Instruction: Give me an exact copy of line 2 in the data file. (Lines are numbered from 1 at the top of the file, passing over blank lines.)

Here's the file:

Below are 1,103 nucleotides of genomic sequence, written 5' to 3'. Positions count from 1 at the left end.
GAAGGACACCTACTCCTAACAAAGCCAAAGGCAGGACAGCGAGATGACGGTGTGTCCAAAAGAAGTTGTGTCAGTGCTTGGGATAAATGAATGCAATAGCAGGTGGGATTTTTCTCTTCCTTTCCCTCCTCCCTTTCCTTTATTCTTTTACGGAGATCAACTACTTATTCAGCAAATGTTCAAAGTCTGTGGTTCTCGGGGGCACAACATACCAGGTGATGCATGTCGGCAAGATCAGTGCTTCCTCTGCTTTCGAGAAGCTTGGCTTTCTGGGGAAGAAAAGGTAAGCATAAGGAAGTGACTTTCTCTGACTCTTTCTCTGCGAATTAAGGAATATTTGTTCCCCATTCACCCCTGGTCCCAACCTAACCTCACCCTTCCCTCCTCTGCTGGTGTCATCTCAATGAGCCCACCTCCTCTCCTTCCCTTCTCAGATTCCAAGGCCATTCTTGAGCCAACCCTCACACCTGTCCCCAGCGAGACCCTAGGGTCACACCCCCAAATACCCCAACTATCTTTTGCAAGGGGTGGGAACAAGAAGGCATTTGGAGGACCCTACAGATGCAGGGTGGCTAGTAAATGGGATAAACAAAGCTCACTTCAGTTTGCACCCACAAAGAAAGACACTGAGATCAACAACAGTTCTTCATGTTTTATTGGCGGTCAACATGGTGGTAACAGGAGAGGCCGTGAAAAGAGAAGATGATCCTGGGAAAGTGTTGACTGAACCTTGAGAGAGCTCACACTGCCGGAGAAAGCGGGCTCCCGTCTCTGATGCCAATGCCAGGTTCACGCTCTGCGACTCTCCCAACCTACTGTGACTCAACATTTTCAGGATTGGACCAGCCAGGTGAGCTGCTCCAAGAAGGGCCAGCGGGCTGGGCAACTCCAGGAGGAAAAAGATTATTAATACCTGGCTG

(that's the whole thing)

GAAGGACACCTACTCCTAACAAAGCCAAAGGCAGGACAGCGAGATGACGGTGTGTCCAAAAGAAGTTGTGTCAGTGCTTGGGATAAATGAATGCAATAGCAGGTGGGATTTTTCTCTTCCTTTCCCTCCTCCCTTTCCTTTATTCTTTTACGGAGATCAACTACTTATTCAGCAAATGTTCAAAGTCTGTGGTTCTCGGGGGCACAACATACCAGGTGATGCATGTCGGCAAGATCAGTGCTTCCTCTGCTTTCGAGAAGCTTGGCTTTCTGGGGAAGAAAAGGTAAGCATAAGGAAGTGACTTTCTCTGACTCTTTCTCTGCGAATTAAGGAATATTTGTTCCCCATTCACCCCTGGTCCCAACCTAACCTCACCCTTCCCTCCTCTGCTGGTGTCATCTCAATGAGCCCACCTCCTCTCCTTCCCTTCTCAGATTCCAAGGCCATTCTTGAGCCAACCCTCACACCTGTCCCCAGCGAGACCCTAGGGTCACACCCCCAAATACCCCAACTATCTTTTGCAAGGGGTGGGAACAAGAAGGCATTTGGAGGACCCTACAGATGCAGGGTGGCTAGTAAATGGGATAAACAAAGCTCACTTCAGTTTGCACCCACAAAGAAAGACACTGAGATCAACAACAGTTCTTCATGTTTTATTGGCGGTCAACATGGTGGTAACAGGAGAGGCCGTGAAAAGAGAAGATGATCCTGGGAAAGTGTTGACTGAACCTTGAGAGAGCTCACACTGCCGGAGAAAGCGGGCTCCCGTCTCTGATGCCAATGCCAGGTTCACGCTCTGCGACTCTCCCAACCTACTGTGACTCAACATTTTCAGGATTGGACCAGCCAGGTGAGCTGCTCCAAGAAGGGCCAGCGGGCTGGGCAACTCCAGGAGGAAAAAGATTATTAATACCTGGCTG